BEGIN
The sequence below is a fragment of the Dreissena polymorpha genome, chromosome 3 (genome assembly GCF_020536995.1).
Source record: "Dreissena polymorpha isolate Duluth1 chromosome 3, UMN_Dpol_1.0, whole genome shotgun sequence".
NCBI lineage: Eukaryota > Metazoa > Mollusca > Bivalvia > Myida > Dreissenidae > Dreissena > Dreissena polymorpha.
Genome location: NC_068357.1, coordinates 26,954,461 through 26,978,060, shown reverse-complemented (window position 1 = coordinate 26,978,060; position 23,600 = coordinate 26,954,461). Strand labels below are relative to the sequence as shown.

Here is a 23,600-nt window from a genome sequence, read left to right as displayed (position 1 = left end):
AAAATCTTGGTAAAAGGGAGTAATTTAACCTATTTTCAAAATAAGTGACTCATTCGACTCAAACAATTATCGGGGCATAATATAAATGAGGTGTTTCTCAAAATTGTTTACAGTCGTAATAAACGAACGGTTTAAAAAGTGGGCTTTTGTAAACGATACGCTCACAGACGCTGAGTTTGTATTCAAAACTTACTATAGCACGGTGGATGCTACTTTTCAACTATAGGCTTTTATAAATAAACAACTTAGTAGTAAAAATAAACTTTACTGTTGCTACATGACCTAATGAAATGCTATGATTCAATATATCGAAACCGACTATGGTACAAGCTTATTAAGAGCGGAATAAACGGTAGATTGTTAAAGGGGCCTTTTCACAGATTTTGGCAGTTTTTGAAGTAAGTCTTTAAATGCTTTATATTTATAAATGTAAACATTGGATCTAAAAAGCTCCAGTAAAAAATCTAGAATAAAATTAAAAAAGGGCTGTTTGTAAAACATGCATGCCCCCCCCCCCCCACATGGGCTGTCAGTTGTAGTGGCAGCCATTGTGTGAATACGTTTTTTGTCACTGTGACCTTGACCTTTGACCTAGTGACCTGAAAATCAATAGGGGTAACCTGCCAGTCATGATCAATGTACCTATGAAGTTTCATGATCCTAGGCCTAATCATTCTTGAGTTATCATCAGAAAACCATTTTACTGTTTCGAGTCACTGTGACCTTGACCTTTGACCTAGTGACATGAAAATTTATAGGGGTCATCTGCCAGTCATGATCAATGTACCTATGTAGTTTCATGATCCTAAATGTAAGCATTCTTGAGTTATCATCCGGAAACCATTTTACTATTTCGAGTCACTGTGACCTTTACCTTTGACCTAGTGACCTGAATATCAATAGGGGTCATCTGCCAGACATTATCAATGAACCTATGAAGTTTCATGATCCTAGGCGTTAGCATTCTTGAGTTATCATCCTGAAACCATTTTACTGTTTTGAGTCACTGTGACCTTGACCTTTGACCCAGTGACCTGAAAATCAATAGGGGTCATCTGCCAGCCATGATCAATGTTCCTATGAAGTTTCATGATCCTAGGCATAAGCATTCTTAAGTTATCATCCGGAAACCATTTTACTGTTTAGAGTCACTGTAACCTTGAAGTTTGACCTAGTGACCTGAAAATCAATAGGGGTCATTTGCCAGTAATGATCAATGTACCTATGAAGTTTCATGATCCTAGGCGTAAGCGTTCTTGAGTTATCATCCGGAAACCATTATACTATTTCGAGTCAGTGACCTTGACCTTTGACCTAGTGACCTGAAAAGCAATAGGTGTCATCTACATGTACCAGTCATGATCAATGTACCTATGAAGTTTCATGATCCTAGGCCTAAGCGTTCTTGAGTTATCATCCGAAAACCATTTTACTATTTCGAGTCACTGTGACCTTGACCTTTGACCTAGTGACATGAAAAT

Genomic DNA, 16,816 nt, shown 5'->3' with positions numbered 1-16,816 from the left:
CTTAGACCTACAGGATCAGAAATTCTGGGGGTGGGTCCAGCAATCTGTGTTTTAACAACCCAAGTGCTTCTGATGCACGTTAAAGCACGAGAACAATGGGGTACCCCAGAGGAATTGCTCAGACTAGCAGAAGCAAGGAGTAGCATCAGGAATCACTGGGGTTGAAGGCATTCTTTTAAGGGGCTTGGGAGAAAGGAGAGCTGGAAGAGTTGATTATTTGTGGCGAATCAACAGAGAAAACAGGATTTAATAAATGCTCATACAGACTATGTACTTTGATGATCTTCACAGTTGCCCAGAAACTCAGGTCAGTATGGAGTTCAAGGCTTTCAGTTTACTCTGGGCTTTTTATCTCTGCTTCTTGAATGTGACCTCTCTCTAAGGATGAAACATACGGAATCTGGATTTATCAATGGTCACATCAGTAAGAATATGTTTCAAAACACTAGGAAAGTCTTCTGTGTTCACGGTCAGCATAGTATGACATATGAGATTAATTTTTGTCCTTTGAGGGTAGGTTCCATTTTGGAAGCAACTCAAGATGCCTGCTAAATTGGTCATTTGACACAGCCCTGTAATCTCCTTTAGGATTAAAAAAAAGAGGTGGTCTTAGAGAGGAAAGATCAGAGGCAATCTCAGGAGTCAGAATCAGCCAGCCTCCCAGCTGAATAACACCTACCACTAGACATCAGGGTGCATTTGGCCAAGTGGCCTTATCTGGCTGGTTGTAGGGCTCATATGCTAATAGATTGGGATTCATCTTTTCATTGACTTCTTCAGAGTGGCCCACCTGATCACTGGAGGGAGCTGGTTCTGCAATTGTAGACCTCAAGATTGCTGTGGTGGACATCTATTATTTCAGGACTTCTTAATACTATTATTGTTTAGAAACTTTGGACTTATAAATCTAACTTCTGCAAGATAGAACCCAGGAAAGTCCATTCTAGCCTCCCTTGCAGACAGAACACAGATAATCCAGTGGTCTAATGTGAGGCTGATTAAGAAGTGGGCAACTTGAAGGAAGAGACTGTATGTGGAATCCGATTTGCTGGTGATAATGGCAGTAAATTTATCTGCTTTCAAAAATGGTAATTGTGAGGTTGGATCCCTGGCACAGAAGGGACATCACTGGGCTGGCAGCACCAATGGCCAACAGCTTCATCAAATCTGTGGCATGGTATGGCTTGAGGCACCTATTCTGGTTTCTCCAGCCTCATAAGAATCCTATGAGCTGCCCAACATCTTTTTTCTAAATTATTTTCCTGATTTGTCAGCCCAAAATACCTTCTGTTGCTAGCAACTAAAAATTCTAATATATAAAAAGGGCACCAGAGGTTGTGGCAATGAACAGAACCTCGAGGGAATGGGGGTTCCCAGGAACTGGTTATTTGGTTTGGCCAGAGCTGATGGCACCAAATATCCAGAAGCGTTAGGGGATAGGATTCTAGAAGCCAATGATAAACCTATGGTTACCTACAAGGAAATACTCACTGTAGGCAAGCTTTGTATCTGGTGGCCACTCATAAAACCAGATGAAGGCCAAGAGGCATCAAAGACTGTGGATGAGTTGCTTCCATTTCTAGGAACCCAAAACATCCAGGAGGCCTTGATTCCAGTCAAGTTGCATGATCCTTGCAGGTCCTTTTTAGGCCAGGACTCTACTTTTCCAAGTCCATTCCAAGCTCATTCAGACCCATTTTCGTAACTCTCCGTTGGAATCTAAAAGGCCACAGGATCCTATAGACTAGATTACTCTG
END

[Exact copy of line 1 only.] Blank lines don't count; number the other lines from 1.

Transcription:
The sequence below is a fragment of the Dreissena polymorpha genome, chromosome 3 (genome assembly GCF_020536995.1).